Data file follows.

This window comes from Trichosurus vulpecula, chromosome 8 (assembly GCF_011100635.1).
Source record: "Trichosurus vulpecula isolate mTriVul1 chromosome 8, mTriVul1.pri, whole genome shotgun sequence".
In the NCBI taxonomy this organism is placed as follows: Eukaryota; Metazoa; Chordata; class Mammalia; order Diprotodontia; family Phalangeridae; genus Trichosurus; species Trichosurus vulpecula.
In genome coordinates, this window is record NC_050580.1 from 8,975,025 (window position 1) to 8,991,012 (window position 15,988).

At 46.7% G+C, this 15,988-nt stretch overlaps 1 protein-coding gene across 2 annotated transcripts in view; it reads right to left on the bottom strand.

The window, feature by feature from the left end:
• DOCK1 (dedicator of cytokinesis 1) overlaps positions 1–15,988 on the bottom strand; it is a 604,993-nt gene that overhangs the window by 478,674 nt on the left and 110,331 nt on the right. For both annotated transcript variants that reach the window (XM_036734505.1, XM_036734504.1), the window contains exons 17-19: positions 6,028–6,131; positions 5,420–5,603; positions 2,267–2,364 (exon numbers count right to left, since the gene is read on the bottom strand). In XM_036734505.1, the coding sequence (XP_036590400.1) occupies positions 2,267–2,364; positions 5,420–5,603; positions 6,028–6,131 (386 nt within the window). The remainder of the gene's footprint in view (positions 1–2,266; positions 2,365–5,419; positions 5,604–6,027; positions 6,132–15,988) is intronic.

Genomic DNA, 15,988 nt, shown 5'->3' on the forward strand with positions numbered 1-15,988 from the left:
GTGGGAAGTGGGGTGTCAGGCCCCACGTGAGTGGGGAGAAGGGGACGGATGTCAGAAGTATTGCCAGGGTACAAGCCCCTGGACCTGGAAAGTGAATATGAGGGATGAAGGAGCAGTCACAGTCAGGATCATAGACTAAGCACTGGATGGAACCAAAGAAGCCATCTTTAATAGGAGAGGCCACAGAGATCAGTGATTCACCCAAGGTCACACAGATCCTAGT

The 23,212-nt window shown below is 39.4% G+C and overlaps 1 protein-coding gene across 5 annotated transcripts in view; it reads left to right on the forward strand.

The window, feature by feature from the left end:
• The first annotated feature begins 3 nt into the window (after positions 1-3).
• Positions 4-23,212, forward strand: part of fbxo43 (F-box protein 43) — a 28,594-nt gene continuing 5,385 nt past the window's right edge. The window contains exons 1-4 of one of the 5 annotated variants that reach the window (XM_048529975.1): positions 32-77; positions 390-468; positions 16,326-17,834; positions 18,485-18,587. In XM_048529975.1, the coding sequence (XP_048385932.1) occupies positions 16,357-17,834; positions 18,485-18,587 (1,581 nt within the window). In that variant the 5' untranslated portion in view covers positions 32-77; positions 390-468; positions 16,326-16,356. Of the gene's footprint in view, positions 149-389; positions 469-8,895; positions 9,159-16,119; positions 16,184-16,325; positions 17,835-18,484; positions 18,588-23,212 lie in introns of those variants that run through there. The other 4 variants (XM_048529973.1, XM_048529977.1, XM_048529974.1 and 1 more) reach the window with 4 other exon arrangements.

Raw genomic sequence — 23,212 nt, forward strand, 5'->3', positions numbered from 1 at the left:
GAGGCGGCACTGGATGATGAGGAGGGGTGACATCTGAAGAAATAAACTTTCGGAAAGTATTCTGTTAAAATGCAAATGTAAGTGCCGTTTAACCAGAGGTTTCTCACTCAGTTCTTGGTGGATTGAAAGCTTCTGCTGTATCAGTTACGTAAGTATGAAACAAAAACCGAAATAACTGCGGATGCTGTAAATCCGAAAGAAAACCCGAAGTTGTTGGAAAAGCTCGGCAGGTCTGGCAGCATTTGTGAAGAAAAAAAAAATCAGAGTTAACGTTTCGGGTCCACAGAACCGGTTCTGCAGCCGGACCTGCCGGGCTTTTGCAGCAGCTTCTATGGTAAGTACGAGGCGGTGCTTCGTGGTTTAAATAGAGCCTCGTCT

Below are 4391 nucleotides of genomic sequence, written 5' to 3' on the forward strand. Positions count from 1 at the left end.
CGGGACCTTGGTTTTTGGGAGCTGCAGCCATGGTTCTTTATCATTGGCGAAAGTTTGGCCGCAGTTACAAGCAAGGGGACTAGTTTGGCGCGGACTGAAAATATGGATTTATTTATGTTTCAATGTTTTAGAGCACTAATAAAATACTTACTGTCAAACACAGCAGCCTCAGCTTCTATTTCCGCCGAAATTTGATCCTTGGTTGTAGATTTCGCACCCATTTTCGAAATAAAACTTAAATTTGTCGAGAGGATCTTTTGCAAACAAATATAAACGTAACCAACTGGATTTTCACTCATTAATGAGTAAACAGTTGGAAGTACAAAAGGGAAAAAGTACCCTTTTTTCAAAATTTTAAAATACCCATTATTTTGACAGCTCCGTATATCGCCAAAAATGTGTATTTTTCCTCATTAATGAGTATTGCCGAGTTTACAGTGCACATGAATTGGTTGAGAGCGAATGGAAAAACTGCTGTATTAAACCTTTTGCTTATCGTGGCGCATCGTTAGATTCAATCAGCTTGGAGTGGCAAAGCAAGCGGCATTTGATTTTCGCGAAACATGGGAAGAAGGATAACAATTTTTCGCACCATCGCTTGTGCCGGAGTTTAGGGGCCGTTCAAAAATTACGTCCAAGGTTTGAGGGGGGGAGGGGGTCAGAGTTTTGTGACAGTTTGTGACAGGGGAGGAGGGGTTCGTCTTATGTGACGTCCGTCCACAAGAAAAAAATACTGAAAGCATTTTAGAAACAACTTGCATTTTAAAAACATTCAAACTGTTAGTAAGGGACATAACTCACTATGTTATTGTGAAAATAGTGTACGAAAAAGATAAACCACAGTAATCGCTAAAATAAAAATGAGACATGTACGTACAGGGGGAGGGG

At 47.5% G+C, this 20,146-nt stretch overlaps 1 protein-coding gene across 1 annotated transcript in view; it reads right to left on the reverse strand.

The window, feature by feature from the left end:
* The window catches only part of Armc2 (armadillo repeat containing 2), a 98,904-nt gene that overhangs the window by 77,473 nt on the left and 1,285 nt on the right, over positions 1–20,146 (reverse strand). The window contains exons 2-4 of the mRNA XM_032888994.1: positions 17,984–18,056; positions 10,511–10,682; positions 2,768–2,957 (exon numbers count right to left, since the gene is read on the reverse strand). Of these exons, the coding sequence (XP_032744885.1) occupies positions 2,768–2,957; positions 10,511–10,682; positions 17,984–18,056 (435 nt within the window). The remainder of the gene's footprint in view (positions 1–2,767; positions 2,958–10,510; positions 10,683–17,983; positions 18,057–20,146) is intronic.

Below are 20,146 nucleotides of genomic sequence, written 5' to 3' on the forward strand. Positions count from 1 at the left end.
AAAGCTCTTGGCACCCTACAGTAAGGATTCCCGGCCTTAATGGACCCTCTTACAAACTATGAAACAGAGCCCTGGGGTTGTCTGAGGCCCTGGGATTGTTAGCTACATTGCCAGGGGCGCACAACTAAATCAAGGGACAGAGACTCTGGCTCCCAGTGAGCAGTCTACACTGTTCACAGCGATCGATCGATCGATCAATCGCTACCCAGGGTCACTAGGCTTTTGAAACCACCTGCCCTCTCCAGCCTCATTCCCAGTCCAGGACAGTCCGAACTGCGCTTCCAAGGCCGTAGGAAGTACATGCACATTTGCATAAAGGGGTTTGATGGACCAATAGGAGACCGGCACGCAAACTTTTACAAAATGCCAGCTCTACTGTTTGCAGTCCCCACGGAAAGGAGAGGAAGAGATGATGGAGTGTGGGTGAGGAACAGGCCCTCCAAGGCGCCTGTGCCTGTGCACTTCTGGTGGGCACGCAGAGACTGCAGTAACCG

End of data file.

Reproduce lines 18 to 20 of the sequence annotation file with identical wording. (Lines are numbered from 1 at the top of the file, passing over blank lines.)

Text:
At 47.5% G+C, this 20,146-nt stretch overlaps 1 protein-coding gene across 1 annotated transcript in view; it reads right to left on the reverse strand.

The window, feature by feature from the left end:
* The window catches only part of Armc2 (armadillo repeat containing 2), a 98,904-nt gene that overhangs the window by 77,473 nt on the left and 1,285 nt on the right, over positions 1–20,146 (reverse strand). The window contains exons 2-4 of the mRNA XM_032888994.1: positions 17,984–18,056; positions 10,511–10,682; positions 2,768–2,957 (exon numbers count right to left, since the gene is read on the reverse strand). Of these exons, the coding sequence (XP_032744885.1) occupies positions 2,768–2,957; positions 10,511–10,682; positions 17,984–18,056 (435 nt within the window). The remainder of the gene's footprint in view (positions 1–2,767; positions 2,958–10,510; positions 10,683–17,983; positions 18,057–20,146) is intronic.